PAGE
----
A glimpse of the scene at Axelrad's Comey viewing party this morning.
The Heights' D&T Drive Inn also joined in with a Comey viewing party of it own.
Thursday mornings aren’t exactly prime time for the bar industry, but for an event that’s been coined the “Super Bowl of Washington,” you make an exception.
Bars and restaurants across the country opened their doors this morning as early as 8 am for sunrise cocktails and drinking games, however, the hoopla wasn’t in honor of a sporting event, but rather James Comey’s Senate hearing.
The former FBI director’s long awaited congressional testimony began today at 9 am. This highly-anticipated event and the implications it held for Donald Trump’s controversy-filled presidential tenure helped create a surreal bar scene.
With the political event being compared to the biggest sporting event of the American calendar year — the Super Bowl — it’s only right that the bars got in on the action, because what’s a big game without flowing food and drinks? (Washington D.C. bar Union Pub upped the ante with a free drink for every tweet from President Trump during the hearing, but didn’t have to pay out because the leader of the free world stayed uncharacteristically silent on social media).
In Houston, Treadsack restaurant group’s Chris Cusack took to Facebook to assess the interest in an early-morning Comey viewing party at their Heights beer garden D&T Drive Inn.
“Completely serious, if anyone is interested in meeting me at D&T at 8:30 tomorrow am, I will open the bar for Comey testimony drinking games,” Cusack wrote in a Facebook post Wednesday morning.
A few hours later, another message emerged: “OK, it’s on. 8:30am tomorrow come to D&T, and we’ll play some Comey testimony drinking games.” The event was since dubbed “Rise and Shine, Comey Testifies.”
Alabama Street beer garden Axelrad also opened its doors at 9 am Thursday, touting political-themed cocktails like the “Impeachmint” and the “Bad Hombre” alongside muffins, granola, coffee, and tacos from Retrospect Coffee Bar.
The event quickly garnered a packed house. Just 30 minutes in, a woman leaned over to me and whispered, “Wow. It seems as though this has become quite the social event.” She was right. At that point, Axelrad’s interiors were so jammed, there was merely standing room only.
But if you think these bar gatherings were just fun and games, think again. Houstonians of all ages, races, and backgrounds hovered around Axelrad’s televisions to first and foremost witness what many in attendance see as an unprecedented event in American history.
“I just wanted to be around like-minded people [this morning]. It’s such a huge event, and there’s been such a build up to it. I live around here, and I saw [Axelrad] was having this event, so I thought it’d be nice to come and watch here and not be alone,” attendee Trey Hughes says. “I think there’s a certain percentage of people, that no matter what is said, they’re going to hang onto their beliefs. They’re not going to change, but there’s already been stuff today that has come out that I didn’t think would come out.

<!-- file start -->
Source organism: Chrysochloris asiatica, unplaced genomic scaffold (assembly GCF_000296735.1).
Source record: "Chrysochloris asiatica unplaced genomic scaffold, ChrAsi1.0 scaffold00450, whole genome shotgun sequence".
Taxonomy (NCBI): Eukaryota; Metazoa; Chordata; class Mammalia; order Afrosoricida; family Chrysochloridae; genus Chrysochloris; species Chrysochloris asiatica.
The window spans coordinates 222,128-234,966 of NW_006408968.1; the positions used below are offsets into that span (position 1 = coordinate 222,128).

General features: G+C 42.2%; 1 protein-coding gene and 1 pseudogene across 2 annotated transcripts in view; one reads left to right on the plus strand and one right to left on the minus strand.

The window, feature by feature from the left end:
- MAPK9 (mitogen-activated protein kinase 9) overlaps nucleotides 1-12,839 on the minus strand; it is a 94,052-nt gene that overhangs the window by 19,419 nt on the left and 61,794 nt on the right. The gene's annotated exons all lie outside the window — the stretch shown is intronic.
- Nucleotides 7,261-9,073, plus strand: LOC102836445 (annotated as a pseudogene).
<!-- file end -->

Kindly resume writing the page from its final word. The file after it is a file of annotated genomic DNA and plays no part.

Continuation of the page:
“And [Comey’s] been so honest. I think he’s a good guy, and he’s speaking from his heart, I think.”
For some, the early morning bar time provided a way to connect with their fellow citizens.
“It’s kind of natural when there’s a collected interested for humans to group up and gather,” Houstonian Arianna McKinney tells PaperCity. “For me, I’m very interested in seeing how other people react to what’s going on. It’s easy to kind of get stuck in your bubble with all of your opinions and thoughts.
“It can be very refreshing and enlightening to talk to people that you don’t necessarily know and who might not share your same views.”
Similar sentiments made this one place in America where at least the importance of the hearings could be agreed on.
“I think [the Russia investigation] is a very important thing going on in American history. Being a daughter of an immigrant who came from a country where they weren’t allowed to have open elections and to assemble freely, it’s nice to be able to experience this with other Americans — our fellow countrymen — history in the making,” Maria-Elena Driver says.
“I think that it’s kind of a powerful thing to be with my fellow Houstonians who all care deeply about our government and what is happening with possible collusion between Russia and this administration,” Marla Grace says. “It’s sort of reassuring that Houston has a lot of people that are concerned and involved. There’s power in numbers, and it’s way more enjoyable than being at home. I’m not drinking, but the drinks look like a lot of fun!”
There were certainly plenty of people packed into Axelrad and other bars across America.
“I just like the community support. It’s like being one with the community. I’m fairly new to Houston, and this makes me hopeful to see all of the people that are here. I know I’m not the only one sitting at home watching this,” Tania Ingram says.
There are some at odds with the idea that people would venture to bars for such a serious occasion, with some likening the activity to a reality television show viewing party.
“I don’t know. Like, bars are opening early for a Senate hearing? I’m going to watch it, but I don’t feel good about it. Government as reality television sounds fun until it’s not anymore,” urban education advocate Larry Sanders wrote in a longer Facebook post. And maybe he’s onto something.
But for now, we can all agree that no matter what side of the political aisle you fall on, there’s something to be said about the camaraderie experienced while grabbing a beer with your fellow Americans, and witnessing what will go down as an iconic moment in our country’s history.
A packed bar at 9 a.m. in Houston screamed that much.